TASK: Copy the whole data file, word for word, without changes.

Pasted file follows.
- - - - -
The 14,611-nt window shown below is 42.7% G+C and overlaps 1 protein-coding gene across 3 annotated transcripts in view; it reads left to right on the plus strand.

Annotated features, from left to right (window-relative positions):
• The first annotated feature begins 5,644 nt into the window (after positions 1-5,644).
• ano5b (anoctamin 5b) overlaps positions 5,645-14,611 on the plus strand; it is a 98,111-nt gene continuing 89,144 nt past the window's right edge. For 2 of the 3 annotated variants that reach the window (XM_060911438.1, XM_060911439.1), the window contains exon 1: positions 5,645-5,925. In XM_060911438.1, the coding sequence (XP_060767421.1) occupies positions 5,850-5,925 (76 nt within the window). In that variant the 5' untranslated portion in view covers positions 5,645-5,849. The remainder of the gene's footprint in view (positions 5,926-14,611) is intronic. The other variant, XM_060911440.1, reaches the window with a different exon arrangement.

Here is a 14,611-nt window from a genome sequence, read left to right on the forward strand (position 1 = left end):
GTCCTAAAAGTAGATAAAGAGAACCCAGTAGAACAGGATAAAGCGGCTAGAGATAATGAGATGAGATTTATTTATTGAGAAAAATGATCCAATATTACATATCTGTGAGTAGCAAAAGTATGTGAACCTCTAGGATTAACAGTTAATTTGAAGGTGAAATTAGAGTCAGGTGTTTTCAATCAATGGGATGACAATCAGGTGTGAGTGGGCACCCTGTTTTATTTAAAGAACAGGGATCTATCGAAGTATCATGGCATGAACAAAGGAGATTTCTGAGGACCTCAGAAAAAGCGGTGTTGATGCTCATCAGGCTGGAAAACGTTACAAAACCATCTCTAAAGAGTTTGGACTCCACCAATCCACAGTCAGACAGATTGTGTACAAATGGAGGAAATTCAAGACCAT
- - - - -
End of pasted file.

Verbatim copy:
The 14,611-nt window shown below is 42.7% G+C and overlaps 1 protein-coding gene across 3 annotated transcripts in view; it reads left to right on the plus strand.

Annotated features, from left to right (window-relative positions):
• The first annotated feature begins 5,644 nt into the window (after positions 1-5,644).
• ano5b (anoctamin 5b) overlaps positions 5,645-14,611 on the plus strand; it is a 98,111-nt gene continuing 89,144 nt past the window's right edge. For 2 of the 3 annotated variants that reach the window (XM_060911438.1, XM_060911439.1), the window contains exon 1: positions 5,645-5,925. In XM_060911438.1, the coding sequence (XP_060767421.1) occupies positions 5,850-5,925 (76 nt within the window). In that variant the 5' untranslated portion in view covers positions 5,645-5,849. The remainder of the gene's footprint in view (positions 5,926-14,611) is intronic. The other variant, XM_060911440.1, reaches the window with a different exon arrangement.

Here is a 14,611-nt window from a genome sequence, read left to right on the forward strand (position 1 = left end):
GTCCTAAAAGTAGATAAAGAGAACCCAGTAGAACAGGATAAAGCGGCTAGAGATAATGAGATGAGATTTATTTATTGAGAAAAATGATCCAATATTACATATCTGTGAGTAGCAAAAGTATGTGAACCTCTAGGATTAACAGTTAATTTGAAGGTGAAATTAGAGTCAGGTGTTTTCAATCAATGGGATGACAATCAGGTGTGAGTGGGCACCCTGTTTTATTTAAAGAACAGGGATCTATCGAAGTATCATGGCATGAACAAAGGAGATTTCTGAGGACCTCAGAAAAAGCGGTGTTGATGCTCATCAGGCTGGAAAACGTTACAAAACCATCTCTAAAGAGTTTGGACTCCACCAATCCACAGTCAGACAGATTGTGTACAAATGGAGGAAATTCAAGACCAT